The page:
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It is estimated that a third of the world’s population suffer a degree of insomnia.

The benefits of 40 winks

Dr Ross Walker
13 October 2014

by Ross Walker

It is estimated that a third of the world’s population suffer a degree of insomnia. As we age and especially beyond 50, our sleep becomes more fragmented but strangely more efficient.

Typically, adults go through five cycles of sleep lasting around 90 minutes. Within each cycle, there are five phases. It is during phase three and four which are the deeper phases of sleep, where the cells of the body are rested and rejuvenated. Phase five sleep is dream sleep, which is why we typically dream just prior to waking up.

People in their seventies compared with people in their twenties, have at least one hour less sleep per night, which may be one of the reasons why we feel more tired as we age. This is a good reason to encourage an afternoon nap. There was a study of 23,000 Greeks showing those who had an afternoon sleep, had a 40 per cent lower rate of cardiovascular disease.

Loss of sleep leads to cognitive dysfunction (problems with thinking), higher blood pressure, all forms of vascular disease and Type II diabetes.

Professor Saper from Harvard University has been researching sleep for over 20 years and there have been two major discoveries which may lead to developing better therapy to improve sleep as we age.

Professor Saper’s group has recently discovered a sleep switch in the ventrolateral preoptic nucleus of the hypothalamus, which is responsible for switching off the brain’s arousal system, leading to droping off to sleep rapidly. When 50 per cent of the nerves in this area were lost, the sleep time was cut by 50 per cent and much more fragmented and disrupted.

The human brain has a similar group of cells known as the intermediate nucleus and it appears to work the same as it did in the experimental animals.

Following on from this study was the long term ageing and dementia study known as the “Rush memory and ageing project” of 1000 healthy 67-year-olds which commenced in 1997.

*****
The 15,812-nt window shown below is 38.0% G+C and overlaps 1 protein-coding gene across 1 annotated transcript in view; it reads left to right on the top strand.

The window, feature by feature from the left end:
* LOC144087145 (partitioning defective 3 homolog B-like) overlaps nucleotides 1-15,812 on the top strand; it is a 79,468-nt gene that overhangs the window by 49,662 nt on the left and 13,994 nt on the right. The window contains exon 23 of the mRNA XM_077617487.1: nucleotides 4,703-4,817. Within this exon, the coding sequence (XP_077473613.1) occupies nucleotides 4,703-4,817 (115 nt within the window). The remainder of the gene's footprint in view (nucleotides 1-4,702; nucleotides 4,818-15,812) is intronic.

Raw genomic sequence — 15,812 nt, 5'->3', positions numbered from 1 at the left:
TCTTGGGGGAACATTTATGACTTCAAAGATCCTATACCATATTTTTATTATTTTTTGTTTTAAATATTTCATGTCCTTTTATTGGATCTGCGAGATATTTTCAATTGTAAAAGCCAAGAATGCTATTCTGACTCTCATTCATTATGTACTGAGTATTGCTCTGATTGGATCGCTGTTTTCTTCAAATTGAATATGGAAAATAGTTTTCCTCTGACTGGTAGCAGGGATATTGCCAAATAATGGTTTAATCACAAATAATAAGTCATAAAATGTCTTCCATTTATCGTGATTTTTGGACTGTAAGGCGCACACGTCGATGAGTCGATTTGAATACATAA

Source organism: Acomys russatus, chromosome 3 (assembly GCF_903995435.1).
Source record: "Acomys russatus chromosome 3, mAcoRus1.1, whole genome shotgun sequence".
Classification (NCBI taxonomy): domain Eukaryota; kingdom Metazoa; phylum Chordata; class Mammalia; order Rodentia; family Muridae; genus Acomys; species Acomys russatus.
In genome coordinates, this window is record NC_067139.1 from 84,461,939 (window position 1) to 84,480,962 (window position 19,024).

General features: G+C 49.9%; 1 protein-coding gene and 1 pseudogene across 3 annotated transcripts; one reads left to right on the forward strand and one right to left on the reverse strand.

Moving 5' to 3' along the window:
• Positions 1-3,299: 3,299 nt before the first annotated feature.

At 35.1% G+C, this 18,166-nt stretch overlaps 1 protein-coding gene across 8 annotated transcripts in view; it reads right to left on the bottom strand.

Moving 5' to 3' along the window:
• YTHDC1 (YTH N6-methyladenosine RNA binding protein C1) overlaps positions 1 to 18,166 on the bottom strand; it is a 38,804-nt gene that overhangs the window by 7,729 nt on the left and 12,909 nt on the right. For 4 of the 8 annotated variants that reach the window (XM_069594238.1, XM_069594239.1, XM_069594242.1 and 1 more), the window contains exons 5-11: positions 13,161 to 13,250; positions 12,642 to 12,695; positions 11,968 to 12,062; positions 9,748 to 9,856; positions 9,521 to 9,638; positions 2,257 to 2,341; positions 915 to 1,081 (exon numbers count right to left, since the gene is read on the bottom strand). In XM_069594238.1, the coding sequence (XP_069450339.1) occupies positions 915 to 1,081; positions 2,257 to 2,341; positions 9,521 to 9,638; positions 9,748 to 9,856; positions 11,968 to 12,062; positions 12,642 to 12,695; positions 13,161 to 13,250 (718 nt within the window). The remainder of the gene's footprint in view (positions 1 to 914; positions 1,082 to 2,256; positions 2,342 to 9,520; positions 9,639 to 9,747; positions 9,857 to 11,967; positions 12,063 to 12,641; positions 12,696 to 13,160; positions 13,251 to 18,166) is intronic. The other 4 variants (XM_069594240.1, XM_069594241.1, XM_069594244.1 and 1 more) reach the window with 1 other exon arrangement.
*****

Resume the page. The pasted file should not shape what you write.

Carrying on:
Since 2005, some also had their activity monitored every two hours for at least a week to 10 days, including their sleep intervals. Autopsies were performed on forty five of these patients who died at age 89 and a strong link was found between poor sleep and disruption in this intermediate nucleus in the hypothalamus.

There is a clear link between lack of neurones in this area and sleep fragmentation. The researchers are now working on developing specific treatments to block the neuronal loss and therefore improve the release of the chemicals in this region.

A second study has found another area in the brain stem, which is the area of the brain at the base of the skull known as the 'parafacial zone'.

There is a particular neurotransmitter in this area known as 'GABA' which induces deep sleep. The researchers found that when a particular viral based chemical was introduced in this area, it switched on the GABA neurones and the animals quickly fell into a deep sleep without the need for sedatives or sleep aids.

Both these key pieces of research show clearly we are getting closer to understanding the mysteries of sleep and how we can improve sleep in all people. Research around the world has shown clearly that having seven to eight hours good quality sleep every night, is as good for your body as not smoking.

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